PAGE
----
I was telling my grandfather about Folding@Home recently. (He's an interesting guy... getting older, but still totally into electronics and computers.) We were talking about minimization of power consumption, and how it's important to balance functionality against that. As we were getting into the raw numbers (ie - 100W machine using 0.1 kWh, equating to ~$9/month for that machine), he brought up a good point: tax deductability for the power consumption. it's important to note here that we were talking about using the electricity costs for deductability, not the cost of the hardware itself.
here's the research i've done.
i've checked the F@H main pages - their donation page
lists them as a non-profit, with a federal tax ID. that's a good thing.
i checked the F@H forums - this
was the best thread on the topic, but fatchick never came back about what her tax rep told her. some other poster generated a single entry, but under a different (yet similar) name; that person, however, does not mention consulting with a CPA. the thread was eventually locked due to everyone saying "i am not a CPA, but..."
there was also this
thread about how, if you're folding at work (and in the UK) you probably can't deduct anything either.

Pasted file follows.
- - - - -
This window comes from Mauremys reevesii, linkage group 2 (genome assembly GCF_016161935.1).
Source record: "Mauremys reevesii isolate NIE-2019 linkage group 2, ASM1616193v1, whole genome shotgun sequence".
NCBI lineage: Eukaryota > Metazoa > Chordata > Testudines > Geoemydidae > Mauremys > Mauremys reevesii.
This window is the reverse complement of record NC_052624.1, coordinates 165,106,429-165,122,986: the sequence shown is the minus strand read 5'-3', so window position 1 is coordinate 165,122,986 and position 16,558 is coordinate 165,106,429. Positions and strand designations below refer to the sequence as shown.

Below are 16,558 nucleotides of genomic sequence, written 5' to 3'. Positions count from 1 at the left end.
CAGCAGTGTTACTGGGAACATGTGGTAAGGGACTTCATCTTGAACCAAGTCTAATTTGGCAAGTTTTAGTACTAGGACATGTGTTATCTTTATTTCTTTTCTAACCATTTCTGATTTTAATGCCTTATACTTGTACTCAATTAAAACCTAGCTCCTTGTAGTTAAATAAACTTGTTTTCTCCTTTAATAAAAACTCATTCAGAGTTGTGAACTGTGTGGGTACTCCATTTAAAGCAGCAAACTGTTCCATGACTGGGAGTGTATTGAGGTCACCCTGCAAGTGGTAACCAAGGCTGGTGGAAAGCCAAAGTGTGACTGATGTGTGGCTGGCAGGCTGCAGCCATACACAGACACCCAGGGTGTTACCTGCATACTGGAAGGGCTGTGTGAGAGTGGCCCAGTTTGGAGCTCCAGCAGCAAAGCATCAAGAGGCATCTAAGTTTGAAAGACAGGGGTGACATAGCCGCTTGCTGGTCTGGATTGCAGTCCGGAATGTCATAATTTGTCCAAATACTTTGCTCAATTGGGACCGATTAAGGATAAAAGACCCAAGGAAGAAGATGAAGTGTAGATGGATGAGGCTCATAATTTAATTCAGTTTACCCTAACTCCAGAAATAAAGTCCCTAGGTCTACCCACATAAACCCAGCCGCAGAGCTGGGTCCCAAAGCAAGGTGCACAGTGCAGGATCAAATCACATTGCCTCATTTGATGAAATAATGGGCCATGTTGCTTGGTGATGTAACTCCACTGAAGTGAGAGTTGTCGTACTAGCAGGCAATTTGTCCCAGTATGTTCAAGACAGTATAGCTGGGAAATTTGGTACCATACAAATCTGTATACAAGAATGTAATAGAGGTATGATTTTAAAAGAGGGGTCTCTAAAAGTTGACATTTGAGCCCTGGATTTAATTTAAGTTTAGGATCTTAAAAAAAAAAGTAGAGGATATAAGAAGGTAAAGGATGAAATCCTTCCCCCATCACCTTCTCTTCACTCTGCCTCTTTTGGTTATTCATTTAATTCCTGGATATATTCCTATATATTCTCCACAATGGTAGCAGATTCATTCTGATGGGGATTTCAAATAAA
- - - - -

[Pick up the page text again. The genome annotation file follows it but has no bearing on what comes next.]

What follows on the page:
i checked our forums - we briefly grazed
the idea, but never made much progress in that thread (or others).
wasn't very useful.
as far as i can tell, there's no information readily & publicly available on whether or not the cost of the power draw associated with the F@H project is tax deductible. there's a lot of educated guessing going on, but there's no one in particular that's stepped forward with strong evidence supporting or nullfying the question at hand.
it looks like the biggest problems are receipts from stanford for the "donations", and validating the power draw is being used for the folding@home projects. unless any of you guys know anything or can find anything, i'll be going to an H&R Block next week to see if they can put me in the right direction. i'll let you folks know what i find out.
Your ideas intrigue me; I would like to purchase stock in your company.